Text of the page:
And our second is called ‘Always Island’, which we have been working along side Holly Ann Croucher (Bezzann Productions); we cannot WAIT for y’all to see them. How did you feel when Radio 1 played one of your tracks? That’s quite an achievement. Yeah it was great; it was actually a remix of our last single ‘Rufio’ by Klax and Holotype. You can find it on YouTube. We’re looking forward to getting some more plays. You have been writing new material – how is that going? What musical direction would you say the band is taking? Bigger, badder and braver! We’ve never been more focused. What are your major influences for creative writing with the new material? Well, we all live together, so it’s a combination of all of the music we hear and shit, we find amusing or interesting. Church! Any arguments in the process of writing? Yes, all the time! Joe has been missing for three weeks in a progressive space electro voyage, whilst Dex is permanently stuck in E7 12 Bar. It’s very hard to get anything done. There’s a massive gig at the end of the month for you guys at The Haunt. Are you as excited as much as we are? Care to give us more details? Yes, it is going to be amazing! It’s on Saturday 31 May. We have a set of brand new songs and great support from Don Komodo, Fuses and ARC, plus some talented up and coming DJs called Assistants. Get yourselves in early! We have a promo deal on the night: the first one hundred through the door between 7-8pm will be receiving a free EP pack from MOK and most of the other bands. Is there anything else in the pipeline for the rest of the year? Our singles ‘Rule The World’ and ‘Always Island’ will be coming out with videos around May/June so keep following us on Facebook and Twitter to keep up to date. We’re also playing the Alt Great Escape Festival, Camden Crawl and some other great gigs this year.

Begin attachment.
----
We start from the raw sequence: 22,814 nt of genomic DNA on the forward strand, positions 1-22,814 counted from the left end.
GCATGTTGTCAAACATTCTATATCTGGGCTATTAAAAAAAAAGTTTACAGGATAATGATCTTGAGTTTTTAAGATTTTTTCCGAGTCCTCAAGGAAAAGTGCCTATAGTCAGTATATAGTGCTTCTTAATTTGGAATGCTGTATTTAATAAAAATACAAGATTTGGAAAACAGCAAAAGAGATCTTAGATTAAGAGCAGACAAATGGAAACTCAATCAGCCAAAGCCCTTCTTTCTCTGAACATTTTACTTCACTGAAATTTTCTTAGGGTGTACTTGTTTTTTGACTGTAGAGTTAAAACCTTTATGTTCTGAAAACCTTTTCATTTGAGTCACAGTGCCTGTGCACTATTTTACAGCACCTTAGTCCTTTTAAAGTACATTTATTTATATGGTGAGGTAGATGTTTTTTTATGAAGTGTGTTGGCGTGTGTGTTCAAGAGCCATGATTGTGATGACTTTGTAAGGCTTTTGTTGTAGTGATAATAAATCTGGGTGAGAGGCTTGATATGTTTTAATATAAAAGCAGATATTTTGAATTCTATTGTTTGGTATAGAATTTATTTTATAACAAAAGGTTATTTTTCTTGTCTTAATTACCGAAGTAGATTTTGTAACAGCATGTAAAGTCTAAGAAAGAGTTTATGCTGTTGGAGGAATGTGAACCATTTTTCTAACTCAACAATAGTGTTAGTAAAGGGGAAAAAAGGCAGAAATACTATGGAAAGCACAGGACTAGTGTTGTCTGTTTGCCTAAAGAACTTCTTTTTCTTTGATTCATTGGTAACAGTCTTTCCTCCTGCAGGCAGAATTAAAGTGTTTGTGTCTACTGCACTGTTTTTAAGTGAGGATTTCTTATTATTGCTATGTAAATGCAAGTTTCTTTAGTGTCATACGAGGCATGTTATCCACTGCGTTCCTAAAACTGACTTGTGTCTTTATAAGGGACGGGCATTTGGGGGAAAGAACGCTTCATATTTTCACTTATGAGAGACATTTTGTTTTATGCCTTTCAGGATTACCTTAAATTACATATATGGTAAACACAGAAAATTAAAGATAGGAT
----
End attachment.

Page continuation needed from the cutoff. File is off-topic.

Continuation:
Having just dropped their debut EP ‘Catalysts’, Brighton-based metalcore 5-piece Preserver are set to blow up in 2014 with their unique blend of elegance and brutality. Since forming in June of 2011, Ryan Peters, Dom Cleary, Christy Burns, Frank Pleece and Charlie Stubbs have been hard at work perfecting their music, and with one of the cleanest, most fine tuned sounds I’ve ever heard from an unsigned band, it really shows. The band’s influences include most of the usual suspects: Parkway Drive, Architects, The Devil Wears Prada and August Burns Red, but what really blows me away with this band is not just the music itself, but the quality. The blasting of the kick, the crispness of the snare, the faultless guitar and the unbelievable vocals make this band sound bigger than they really are. In these recordings, they aren’t an unsigned band from Brighton, they are metalcore heavyweights with years of experience behind them.



Catalysts EP



The EP’s opening track ‘Crown of Thorns’ shows you the band’s full potential by introducing you to their killer riffs and bone shattering breakdowns early on. The chorus brings into it the band’s most prominent feature: contrast. The fierce growls are replaced with sweeping vocals, and the crushing guitars are eclipsed by an elegant lead. ‘Fractured Skies’, the EP’s penultimate number, pushes the extremes of the contrast even further by introducing an almost heavenly breakdown midsong. This track focuses more on the band’s lighter side while still maintaining the devastating styles that precede it. The final track and my own personal favourite: ‘The Enemy’ is a hardcore blast the whole way through. With an arse-kicking riff and a breakdown that could make your man-boobs concave, this is their way of making sure you remember their name. And just as the dust is settling, the fist-pumping, revolution-starting gang vocals are there to take you home.